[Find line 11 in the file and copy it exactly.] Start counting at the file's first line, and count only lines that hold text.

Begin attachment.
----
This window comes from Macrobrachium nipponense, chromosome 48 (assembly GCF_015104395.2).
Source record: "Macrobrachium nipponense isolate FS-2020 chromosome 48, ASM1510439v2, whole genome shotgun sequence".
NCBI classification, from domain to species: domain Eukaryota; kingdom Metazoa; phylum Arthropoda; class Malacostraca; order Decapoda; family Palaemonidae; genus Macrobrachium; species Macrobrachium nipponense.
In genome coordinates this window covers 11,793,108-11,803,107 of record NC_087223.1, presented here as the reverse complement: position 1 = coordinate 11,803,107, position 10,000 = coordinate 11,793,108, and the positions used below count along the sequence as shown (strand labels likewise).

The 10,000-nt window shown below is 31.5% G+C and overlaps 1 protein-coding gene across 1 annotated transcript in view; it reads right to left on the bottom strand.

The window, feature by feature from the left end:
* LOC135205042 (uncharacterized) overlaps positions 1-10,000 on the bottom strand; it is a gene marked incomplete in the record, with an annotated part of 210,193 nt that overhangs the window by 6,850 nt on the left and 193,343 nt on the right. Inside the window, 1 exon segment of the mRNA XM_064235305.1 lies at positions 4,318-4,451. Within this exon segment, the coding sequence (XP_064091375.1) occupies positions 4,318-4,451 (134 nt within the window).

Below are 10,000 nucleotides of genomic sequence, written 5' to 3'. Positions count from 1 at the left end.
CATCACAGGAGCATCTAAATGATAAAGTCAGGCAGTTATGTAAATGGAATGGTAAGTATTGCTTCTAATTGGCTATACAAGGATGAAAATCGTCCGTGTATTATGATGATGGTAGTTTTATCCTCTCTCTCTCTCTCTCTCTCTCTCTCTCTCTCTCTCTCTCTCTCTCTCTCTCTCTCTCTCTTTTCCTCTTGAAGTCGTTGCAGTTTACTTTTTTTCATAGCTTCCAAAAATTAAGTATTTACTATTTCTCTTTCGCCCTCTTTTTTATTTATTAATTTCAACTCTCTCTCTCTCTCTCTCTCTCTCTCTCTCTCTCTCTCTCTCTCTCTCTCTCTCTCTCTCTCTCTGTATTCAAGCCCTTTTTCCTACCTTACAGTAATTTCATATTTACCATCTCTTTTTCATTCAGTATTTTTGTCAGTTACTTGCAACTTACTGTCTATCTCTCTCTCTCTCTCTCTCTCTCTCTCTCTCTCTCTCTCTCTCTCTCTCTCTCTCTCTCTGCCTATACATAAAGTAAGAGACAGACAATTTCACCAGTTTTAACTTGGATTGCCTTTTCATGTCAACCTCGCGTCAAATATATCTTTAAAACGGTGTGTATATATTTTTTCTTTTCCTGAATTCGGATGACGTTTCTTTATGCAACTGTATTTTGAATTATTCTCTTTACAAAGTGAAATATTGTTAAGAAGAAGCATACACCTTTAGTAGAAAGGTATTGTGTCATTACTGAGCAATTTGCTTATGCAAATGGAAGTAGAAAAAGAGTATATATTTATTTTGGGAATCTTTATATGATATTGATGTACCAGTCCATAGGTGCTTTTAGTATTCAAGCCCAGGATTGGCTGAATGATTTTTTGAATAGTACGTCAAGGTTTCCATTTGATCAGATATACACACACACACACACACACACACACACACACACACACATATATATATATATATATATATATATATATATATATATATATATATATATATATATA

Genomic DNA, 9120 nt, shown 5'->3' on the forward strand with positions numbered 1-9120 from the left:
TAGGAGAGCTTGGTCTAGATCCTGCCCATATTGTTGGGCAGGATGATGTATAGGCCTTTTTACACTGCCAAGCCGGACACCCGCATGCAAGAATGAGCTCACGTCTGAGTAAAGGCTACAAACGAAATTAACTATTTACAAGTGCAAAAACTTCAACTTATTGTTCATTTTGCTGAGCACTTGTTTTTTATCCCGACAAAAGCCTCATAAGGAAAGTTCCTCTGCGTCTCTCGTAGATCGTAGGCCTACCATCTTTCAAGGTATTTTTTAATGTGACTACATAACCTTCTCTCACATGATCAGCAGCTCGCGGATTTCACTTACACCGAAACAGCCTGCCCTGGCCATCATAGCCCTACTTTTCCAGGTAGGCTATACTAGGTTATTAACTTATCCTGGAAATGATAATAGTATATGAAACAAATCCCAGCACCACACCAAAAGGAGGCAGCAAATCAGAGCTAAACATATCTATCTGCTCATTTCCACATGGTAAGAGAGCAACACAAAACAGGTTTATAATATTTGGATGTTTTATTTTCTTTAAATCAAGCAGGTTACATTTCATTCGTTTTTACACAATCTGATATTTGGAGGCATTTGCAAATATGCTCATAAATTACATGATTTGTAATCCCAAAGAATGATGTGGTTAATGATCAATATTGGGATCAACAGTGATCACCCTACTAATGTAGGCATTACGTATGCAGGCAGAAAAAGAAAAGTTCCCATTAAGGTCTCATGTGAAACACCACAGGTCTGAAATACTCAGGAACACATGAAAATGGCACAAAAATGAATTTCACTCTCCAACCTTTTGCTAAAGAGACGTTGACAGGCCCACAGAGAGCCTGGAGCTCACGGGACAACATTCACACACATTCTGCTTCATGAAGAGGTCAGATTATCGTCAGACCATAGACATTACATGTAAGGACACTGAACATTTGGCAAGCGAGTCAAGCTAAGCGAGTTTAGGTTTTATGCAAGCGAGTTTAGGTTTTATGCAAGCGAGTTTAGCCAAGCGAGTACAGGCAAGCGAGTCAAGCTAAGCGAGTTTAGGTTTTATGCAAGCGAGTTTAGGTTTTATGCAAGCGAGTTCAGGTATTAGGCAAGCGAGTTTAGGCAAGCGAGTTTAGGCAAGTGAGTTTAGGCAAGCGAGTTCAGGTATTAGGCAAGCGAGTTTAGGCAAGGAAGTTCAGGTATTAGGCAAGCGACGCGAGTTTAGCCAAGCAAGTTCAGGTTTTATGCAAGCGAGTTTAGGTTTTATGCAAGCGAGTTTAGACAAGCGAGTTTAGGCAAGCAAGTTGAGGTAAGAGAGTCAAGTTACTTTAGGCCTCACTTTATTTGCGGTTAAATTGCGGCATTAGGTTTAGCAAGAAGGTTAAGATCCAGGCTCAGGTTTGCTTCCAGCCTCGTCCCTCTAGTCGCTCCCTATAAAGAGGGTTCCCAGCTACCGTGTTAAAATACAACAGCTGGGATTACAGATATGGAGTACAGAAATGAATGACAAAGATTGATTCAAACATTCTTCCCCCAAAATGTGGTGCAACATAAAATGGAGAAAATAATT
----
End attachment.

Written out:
TAGGAGAGCTTGGTCTAGATCCTGCCCATATTGTTGGGCAGGATGATGTATAGGCCTTTTTACACTGCCAAGCCGGACACCCGCATGCAAGAATGAGCTCACGTCTGAGTAAAGGCTACAAACGAAATTAACTATTTACAAGTGCAAAAACTTCAACTTATTGTTCATTTTGCTGAGCACTTGTTTTTTATCCCGACAAAAGCCTCATAAGGAAAGTTCCTCTGCGTCTCTCGTAGATCGTAGGCCTACCATCTTTCAAGGTATTTTTTAATGTGACTACATAACCTTCTCTCACATGATCAGCAGCTCGCGGATTTCACTTACACCGAAACAGCCTGCCCTGGCCATCATAGCCCTACTTTTCCAGGTAGGCTATACTAGGTTATTAACTTATCCTGGAAATGATAATAGTATATGAAACAAATCCCAGCACCACACCAAAAGGAGGCAGCAAATCAGAGCTAAACATATCTATCTGCTCATTTCCACATGGTAAGAGAGCAACACAAAACAGGTTTATAATATTTGGATGTTTTATTTTCTTTAAATCAAGCAGGTTACATTTCATTCGTTTTTACACAATCTGATATTTGGAGGCATTTGCAAATATGCTCATAAATTACATGATTTGTAATCCCAAAGAATGATGTGGTTAATGATCAATATTGGGATCAACAGTGATCACCCTACTAATGTAGGCATTACGTATGCAGGCAGAAAAAGAAAAGTTCCCATTAAGGTCTCATGTGAAACACCACAGGTCTGAAATACTCAGGAACACATGAAAATGGCACAAAAATGAATTTCACTCTCCAACCTTTTGCTAAAGAGACGTTGACAGGCCCACAGAGAGCCTGGAGCTCACGGGACAACATTCACACACATTCTGCTTCATGAAGAGGTCAGATTATCGTCAGACCATAGACATTACATGTAAGGACACTGAACATTTGGCAAGCGAGTCAAGCTAAGCGAGTTTAGGTTTTATGCAAGCGAGTTTAGGTTTTATGCAAGCGAGTTTAGCCAAGCGAGTACAGGCAAGCGAGTCAAGCTAAGCGAGTTTAGGTTTTATGCAAGCGAGTTTAGGTTTTATGCAAGCGAGTTCAGGTATTAGGCAAGCGAGTTTAGGCAAGCGAGTTTAGGCAAGTGAGTTTAGGCAAGCGAGTTCAGGTATTAGGCAAGCGAGTTTAGGCAAGGAAGTTCAGGTATTAGGCAAGCGACGCGAGTTTAGCCAAGCAAGTTCAGGTTTTATGCAAGCGAGTTTAGGTTTTATGCAAGCGAGTTTAGACAAGCGAGTTTAGGCAAGCAAGTTGAGGTAAGAGAGTCAAGTTACTTTAGGCCTCACTTTATTTGCGGTTAAATTGCGGCATTAGGTTTAGCAAGAAGGTTAAGATCCAGGCTCAGGTTTGCTTCCAGCCTCGTCCCTCTAGTCGCTCCCTATAAAGAGGGTTCCCAGCTACCGTGTTAAAATACAACAGCTGGGATTACAGATATGGAGTACAGAAATGAATGACAAAGATTGATTCAAACATTCTTCCCCCAAAATGTGGTGCAACATAAAATGGAGAAAATAATT